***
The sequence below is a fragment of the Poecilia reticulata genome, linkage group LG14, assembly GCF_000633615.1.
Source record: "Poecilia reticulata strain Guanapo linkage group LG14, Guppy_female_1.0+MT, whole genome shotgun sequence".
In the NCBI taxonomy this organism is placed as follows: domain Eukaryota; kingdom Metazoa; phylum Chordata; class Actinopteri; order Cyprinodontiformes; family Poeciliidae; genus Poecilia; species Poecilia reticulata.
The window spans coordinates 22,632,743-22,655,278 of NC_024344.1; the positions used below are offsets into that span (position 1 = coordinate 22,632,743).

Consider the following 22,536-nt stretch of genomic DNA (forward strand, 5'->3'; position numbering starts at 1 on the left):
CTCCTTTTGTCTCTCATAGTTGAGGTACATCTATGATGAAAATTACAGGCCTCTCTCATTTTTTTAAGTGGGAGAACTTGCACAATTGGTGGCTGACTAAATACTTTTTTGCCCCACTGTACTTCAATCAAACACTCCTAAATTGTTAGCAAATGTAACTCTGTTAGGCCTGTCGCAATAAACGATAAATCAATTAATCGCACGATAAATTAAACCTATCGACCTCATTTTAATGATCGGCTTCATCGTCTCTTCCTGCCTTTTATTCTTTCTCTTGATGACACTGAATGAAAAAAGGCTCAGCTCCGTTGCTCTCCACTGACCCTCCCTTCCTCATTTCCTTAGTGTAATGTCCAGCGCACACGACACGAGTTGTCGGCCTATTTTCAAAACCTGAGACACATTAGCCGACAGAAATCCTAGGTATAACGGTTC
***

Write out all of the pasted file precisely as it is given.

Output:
The sequence below is a fragment of the Poecilia reticulata genome, linkage group LG14, assembly GCF_000633615.1.
Source record: "Poecilia reticulata strain Guanapo linkage group LG14, Guppy_female_1.0+MT, whole genome shotgun sequence".
In the NCBI taxonomy this organism is placed as follows: domain Eukaryota; kingdom Metazoa; phylum Chordata; class Actinopteri; order Cyprinodontiformes; family Poeciliidae; genus Poecilia; species Poecilia reticulata.
The window spans coordinates 22,632,743-22,655,278 of NC_024344.1; the positions used below are offsets into that span (position 1 = coordinate 22,632,743).

Consider the following 22,536-nt stretch of genomic DNA (forward strand, 5'->3'; position numbering starts at 1 on the left):
CTCCTTTTGTCTCTCATAGTTGAGGTACATCTATGATGAAAATTACAGGCCTCTCTCATTTTTTTAAGTGGGAGAACTTGCACAATTGGTGGCTGACTAAATACTTTTTTGCCCCACTGTACTTCAATCAAACACTCCTAAATTGTTAGCAAATGTAACTCTGTTAGGCCTGTCGCAATAAACGATAAATCAATTAATCGCACGATAAATTAAACCTATCGACCTCATTTTAATGATCGGCTTCATCGTCTCTTCCTGCCTTTTATTCTTTCTCTTGATGACACTGAATGAAAAAAGGCTCAGCTCCGTTGCTCTCCACTGACCCTCCCTTCCTCATTTCCTTAGTGTAATGTCCAGCGCACACGACACGAGTTGTCGGCCTATTTTCAAAACCTGAGACACATTAGCCGACAGAAATCCTAGGTATAACGGTTC